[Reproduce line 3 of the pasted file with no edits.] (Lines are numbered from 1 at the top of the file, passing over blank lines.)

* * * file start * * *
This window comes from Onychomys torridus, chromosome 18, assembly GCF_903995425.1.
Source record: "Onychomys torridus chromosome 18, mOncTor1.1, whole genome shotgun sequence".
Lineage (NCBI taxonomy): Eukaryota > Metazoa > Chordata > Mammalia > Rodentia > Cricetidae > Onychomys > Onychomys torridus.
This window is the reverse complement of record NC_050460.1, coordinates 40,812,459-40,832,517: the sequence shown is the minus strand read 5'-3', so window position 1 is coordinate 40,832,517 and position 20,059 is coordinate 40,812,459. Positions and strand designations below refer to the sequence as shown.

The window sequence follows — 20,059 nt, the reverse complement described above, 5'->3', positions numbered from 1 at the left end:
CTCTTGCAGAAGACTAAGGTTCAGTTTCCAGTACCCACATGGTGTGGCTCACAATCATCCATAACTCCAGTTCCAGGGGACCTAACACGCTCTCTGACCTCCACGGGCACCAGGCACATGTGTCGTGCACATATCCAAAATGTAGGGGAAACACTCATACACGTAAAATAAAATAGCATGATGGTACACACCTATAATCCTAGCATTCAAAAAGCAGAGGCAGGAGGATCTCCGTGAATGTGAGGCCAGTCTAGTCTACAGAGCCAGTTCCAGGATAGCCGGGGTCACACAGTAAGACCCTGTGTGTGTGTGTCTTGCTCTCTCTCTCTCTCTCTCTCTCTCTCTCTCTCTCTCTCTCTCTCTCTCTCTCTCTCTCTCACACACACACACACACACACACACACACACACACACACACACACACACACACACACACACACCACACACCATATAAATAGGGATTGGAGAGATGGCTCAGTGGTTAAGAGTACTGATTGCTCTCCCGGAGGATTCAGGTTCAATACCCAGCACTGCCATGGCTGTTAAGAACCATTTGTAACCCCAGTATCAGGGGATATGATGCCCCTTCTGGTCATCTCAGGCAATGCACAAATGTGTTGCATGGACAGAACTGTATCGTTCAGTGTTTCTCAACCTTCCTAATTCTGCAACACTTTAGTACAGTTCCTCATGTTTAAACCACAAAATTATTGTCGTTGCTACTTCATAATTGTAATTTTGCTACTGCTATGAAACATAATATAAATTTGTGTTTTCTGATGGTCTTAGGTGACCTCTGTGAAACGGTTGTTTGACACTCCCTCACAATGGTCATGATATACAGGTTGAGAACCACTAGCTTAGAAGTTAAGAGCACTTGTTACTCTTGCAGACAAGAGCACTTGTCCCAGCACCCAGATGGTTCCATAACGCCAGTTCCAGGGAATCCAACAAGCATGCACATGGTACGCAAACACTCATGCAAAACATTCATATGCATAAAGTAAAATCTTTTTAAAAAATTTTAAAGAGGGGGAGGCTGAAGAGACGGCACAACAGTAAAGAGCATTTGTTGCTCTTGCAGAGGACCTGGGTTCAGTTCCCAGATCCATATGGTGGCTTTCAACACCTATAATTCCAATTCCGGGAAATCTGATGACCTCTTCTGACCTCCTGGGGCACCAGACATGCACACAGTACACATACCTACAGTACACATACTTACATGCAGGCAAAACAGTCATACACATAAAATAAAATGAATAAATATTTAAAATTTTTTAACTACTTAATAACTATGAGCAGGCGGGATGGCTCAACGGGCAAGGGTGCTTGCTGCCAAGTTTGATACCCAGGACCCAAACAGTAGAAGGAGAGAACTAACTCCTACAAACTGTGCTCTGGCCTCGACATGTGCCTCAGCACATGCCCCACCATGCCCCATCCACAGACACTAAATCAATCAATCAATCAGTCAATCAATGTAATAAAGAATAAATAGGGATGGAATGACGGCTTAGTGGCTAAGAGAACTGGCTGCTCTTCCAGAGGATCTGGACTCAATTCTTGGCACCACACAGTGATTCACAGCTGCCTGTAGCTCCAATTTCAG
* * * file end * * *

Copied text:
Lineage (NCBI taxonomy): Eukaryota > Metazoa > Chordata > Mammalia > Rodentia > Cricetidae > Onychomys > Onychomys torridus.